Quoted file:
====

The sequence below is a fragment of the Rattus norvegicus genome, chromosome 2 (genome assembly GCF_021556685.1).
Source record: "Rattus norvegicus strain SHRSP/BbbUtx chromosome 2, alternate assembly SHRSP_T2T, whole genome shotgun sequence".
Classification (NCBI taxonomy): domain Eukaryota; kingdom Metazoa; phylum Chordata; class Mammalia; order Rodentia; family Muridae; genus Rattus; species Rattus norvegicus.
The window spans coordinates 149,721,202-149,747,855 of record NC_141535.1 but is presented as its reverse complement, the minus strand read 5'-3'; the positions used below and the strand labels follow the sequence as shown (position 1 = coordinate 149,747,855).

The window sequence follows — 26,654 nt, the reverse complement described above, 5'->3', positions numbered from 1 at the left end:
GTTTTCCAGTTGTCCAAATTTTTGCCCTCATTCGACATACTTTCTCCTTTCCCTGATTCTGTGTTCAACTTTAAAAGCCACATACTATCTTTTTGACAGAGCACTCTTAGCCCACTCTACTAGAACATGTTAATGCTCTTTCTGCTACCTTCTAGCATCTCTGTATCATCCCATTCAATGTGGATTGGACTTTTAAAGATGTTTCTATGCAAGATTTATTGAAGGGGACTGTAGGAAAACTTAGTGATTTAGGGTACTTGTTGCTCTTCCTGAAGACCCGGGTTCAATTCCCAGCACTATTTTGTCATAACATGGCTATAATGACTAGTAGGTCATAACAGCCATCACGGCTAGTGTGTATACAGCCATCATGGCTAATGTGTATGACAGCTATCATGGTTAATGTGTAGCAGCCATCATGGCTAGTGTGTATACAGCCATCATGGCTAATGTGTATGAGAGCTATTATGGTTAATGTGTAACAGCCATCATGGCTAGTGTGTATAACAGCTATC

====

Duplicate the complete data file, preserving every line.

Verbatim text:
The sequence below is a fragment of the Rattus norvegicus genome, chromosome 2 (genome assembly GCF_021556685.1).
Source record: "Rattus norvegicus strain SHRSP/BbbUtx chromosome 2, alternate assembly SHRSP_T2T, whole genome shotgun sequence".
Classification (NCBI taxonomy): domain Eukaryota; kingdom Metazoa; phylum Chordata; class Mammalia; order Rodentia; family Muridae; genus Rattus; species Rattus norvegicus.
The window spans coordinates 149,721,202-149,747,855 of record NC_141535.1 but is presented as its reverse complement, the minus strand read 5'-3'; the positions used below and the strand labels follow the sequence as shown (position 1 = coordinate 149,747,855).

The window sequence follows — 26,654 nt, the reverse complement described above, 5'->3', positions numbered from 1 at the left end:
GTTTTCCAGTTGTCCAAATTTTTGCCCTCATTCGACATACTTTCTCCTTTCCCTGATTCTGTGTTCAACTTTAAAAGCCACATACTATCTTTTTGACAGAGCACTCTTAGCCCACTCTACTAGAACATGTTAATGCTCTTTCTGCTACCTTCTAGCATCTCTGTATCATCCCATTCAATGTGGATTGGACTTTTAAAGATGTTTCTATGCAAGATTTATTGAAGGGGACTGTAGGAAAACTTAGTGATTTAGGGTACTTGTTGCTCTTCCTGAAGACCCGGGTTCAATTCCCAGCACTATTTTGTCATAACATGGCTATAATGACTAGTAGGTCATAACAGCCATCACGGCTAGTGTGTATACAGCCATCATGGCTAATGTGTATGACAGCTATCATGGTTAATGTGTAGCAGCCATCATGGCTAGTGTGTATACAGCCATCATGGCTAATGTGTATGAGAGCTATTATGGTTAATGTGTAACAGCCATCATGGCTAGTGTGTATAACAGCTATC